Examples: How has the doctrine of the Trinity been progressively revealed? How is the Gospel prefigured in the book of Genesis/Ruth/Jonah?

    (2) Systematic Theology
    Starting Point: Particular subject areas or questions of interest to us.
    General Question: “What does the whole Bible teach us about this subject?”
    Assumption: The Bible is a coherent unity and relevant to all of life. Psalm 12:6 “Words of the Lord are pure words, like silver refined seven times.” Psalm 19 “The Law of the Lord is perfect, the commandment of the Lord is pure.” Romans 15:4 “For whatever was written in former days was written for our instruction." Titus 1:2 “The hope of eternal life which God, who never lies, promised before the ages began." The Scriptures are consistent.
    Example: How does God’s sovereignty relate to human responsibility?

    (3) Historical Theology – What has the church taught throughout history? How and why have these ideas developed?

    (4) Practical Theology – Matters of particular concern in our experience.
    Examples: What is the biblical view of preaching? How should we do evangelism?
     
  3. Guido's Brother

    Guido's Brother Puritan Board Junior

    Here's a good one from the Leiden Synopsis of 1625: "...we define theology as the knowledge or wisdom of the divine matters that God has revealed to people in this world through ministers of his word inspired by the prophetic Spirit, and that he has adapted to their capability, to lead them to knowledge of the truth which accords with godliness and renders them wise unto their own salvation and God's eternal glory."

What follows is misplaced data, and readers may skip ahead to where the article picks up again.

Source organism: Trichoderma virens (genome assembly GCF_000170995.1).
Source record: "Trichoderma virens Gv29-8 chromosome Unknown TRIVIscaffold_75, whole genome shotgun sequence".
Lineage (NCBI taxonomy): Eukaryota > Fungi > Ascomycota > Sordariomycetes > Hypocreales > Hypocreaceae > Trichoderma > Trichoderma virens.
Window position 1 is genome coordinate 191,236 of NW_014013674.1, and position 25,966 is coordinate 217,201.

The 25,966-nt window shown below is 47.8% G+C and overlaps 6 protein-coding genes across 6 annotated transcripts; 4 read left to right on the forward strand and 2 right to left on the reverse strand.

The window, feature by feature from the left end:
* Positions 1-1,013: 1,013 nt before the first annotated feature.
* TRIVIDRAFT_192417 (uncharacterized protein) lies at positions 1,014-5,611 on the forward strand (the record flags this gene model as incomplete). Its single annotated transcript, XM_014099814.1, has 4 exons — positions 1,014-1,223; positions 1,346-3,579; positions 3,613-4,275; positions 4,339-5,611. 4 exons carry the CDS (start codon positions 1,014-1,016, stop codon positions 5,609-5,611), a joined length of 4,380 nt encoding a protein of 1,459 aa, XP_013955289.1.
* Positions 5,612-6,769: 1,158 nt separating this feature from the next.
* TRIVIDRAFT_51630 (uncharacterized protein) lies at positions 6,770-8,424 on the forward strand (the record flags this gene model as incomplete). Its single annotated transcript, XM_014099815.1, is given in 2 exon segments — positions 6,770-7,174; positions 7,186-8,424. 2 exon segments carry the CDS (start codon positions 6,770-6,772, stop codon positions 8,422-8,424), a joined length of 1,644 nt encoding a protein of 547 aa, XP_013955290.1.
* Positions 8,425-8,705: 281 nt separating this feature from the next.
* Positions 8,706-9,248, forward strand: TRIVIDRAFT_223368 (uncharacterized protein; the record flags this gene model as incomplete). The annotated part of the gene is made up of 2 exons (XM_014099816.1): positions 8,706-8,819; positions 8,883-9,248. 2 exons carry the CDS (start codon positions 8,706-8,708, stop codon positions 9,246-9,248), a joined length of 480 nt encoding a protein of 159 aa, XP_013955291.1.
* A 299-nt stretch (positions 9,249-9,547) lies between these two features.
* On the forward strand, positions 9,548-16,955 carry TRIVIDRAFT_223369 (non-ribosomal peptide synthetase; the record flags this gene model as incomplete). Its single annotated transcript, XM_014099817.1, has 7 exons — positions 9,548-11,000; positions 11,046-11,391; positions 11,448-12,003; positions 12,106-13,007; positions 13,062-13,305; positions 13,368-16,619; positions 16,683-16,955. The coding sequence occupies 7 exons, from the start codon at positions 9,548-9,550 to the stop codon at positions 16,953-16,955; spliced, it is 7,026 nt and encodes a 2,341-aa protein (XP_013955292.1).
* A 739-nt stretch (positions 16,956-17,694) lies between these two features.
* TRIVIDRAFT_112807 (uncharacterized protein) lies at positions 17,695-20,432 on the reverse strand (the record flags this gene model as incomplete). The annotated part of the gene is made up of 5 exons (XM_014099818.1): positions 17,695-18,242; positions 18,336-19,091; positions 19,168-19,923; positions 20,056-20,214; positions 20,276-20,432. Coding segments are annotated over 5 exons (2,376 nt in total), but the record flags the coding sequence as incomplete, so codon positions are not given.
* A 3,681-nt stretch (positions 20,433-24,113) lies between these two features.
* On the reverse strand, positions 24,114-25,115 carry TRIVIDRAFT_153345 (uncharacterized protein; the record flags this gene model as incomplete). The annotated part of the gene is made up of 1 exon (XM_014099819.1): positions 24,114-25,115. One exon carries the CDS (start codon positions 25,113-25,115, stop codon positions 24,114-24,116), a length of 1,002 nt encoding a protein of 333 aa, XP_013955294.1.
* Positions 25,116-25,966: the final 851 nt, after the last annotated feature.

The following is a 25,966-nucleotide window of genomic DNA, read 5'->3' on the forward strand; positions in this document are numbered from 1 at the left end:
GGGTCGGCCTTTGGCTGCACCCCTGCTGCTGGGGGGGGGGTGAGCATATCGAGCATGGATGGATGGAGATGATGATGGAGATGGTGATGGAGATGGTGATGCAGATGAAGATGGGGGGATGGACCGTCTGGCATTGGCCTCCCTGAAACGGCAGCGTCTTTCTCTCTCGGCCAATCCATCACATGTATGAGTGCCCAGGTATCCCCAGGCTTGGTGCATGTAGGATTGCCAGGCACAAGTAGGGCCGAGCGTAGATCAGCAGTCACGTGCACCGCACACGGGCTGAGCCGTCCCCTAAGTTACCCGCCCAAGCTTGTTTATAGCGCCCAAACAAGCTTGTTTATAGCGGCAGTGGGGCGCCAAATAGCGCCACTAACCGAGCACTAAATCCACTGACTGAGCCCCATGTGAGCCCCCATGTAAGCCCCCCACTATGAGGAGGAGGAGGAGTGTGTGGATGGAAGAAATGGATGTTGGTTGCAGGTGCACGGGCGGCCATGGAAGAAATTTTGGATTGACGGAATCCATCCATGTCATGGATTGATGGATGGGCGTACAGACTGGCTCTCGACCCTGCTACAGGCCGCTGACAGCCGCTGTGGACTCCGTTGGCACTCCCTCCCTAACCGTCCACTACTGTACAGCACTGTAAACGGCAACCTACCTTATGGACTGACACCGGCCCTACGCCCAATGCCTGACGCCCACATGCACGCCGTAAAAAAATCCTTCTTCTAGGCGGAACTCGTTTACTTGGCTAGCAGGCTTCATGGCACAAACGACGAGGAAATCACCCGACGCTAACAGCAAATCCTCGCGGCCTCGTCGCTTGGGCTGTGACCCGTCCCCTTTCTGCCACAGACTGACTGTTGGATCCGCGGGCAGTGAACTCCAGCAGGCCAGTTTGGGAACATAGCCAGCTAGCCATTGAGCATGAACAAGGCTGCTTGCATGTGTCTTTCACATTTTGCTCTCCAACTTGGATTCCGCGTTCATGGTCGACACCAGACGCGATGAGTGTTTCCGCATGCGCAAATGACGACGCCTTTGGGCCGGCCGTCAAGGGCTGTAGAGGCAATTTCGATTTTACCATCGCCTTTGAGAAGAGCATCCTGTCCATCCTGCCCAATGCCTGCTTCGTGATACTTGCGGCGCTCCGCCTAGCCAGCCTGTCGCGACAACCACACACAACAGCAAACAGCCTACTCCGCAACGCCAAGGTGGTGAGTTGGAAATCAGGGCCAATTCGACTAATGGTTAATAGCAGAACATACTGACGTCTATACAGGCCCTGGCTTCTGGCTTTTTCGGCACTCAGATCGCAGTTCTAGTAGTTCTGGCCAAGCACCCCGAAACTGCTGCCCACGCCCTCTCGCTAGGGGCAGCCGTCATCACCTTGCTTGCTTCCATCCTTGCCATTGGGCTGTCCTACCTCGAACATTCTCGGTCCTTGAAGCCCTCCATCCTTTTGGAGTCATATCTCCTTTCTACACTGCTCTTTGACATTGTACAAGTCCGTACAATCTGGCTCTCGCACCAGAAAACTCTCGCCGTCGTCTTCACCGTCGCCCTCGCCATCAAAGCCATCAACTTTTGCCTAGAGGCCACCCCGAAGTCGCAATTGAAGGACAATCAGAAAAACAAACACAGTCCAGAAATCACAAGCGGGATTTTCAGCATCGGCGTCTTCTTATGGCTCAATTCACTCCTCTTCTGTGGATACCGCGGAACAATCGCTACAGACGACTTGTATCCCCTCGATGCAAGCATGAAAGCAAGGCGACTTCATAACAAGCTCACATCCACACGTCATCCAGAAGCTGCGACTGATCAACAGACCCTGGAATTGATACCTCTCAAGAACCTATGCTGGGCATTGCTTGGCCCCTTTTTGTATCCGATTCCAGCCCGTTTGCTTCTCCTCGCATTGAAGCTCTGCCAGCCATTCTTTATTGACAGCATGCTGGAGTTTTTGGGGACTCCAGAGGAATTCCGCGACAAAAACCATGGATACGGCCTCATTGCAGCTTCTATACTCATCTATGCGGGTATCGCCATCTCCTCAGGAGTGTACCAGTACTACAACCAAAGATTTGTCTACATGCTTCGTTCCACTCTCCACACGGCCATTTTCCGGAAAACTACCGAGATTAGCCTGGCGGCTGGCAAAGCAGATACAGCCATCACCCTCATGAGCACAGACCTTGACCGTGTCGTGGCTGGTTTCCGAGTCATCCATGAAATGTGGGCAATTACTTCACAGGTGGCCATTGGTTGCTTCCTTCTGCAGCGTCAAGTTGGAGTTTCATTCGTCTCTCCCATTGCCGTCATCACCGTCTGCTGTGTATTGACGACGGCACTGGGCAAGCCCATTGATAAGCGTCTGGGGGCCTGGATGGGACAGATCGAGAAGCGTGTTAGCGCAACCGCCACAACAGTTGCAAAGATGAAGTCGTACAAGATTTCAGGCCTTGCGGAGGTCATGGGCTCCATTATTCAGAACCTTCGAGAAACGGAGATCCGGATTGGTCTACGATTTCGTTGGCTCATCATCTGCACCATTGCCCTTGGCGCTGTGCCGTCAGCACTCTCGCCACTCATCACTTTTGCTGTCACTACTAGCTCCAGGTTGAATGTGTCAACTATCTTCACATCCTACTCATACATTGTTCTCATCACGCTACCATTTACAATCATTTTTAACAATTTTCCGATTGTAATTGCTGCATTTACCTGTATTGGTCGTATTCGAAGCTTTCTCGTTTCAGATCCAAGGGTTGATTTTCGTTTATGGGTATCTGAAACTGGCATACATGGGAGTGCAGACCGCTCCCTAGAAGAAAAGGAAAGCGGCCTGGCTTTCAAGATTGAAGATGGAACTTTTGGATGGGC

Last edited: Jun 4, 2016
  4. jwithnell

    jwithnell Moderator Staff Member

    The study of God, the primary science.
     
  5. rickclayfan

    rickclayfan Puritan Board Freshman

    "True theology, therefore is nothing but the disciplined efforts of the student's intellect (directed according to the rule of Scripture) to enhance and improve those inner spiritual gifts and saving light which constitute true, heavenly wisdom" (Owen, BT).
     
  6. Guido's Brother

    Guido's Brother Puritan Board Junior

  7. Guido's Brother

    Guido's Brother Puritan Board Junior

    William Perkins: "Theology is the science of living blessedly forever."
     
  8. Contra_Mundum

    Contra_Mundum Pilgrim, Alien, Stranger Staff Member

  9. Reformed Thug Life

    Reformed Thug Life Puritan Board Freshman

    Is there anything unsatisfactory in the standard definition of "the study of God"?
    That is what I have always meant by it.

    Sent from my SM-G920V using Tapatalk
     
  10. rickclayfan

    rickclayfan Puritan Board Freshman

    "The study of God" by definition is theology proper.

    Considering theology in general, its subject-matter is spiritual truths. The purpose of study is also to be realized and kept in mind, which is spiritual edification, not just intellectual growth.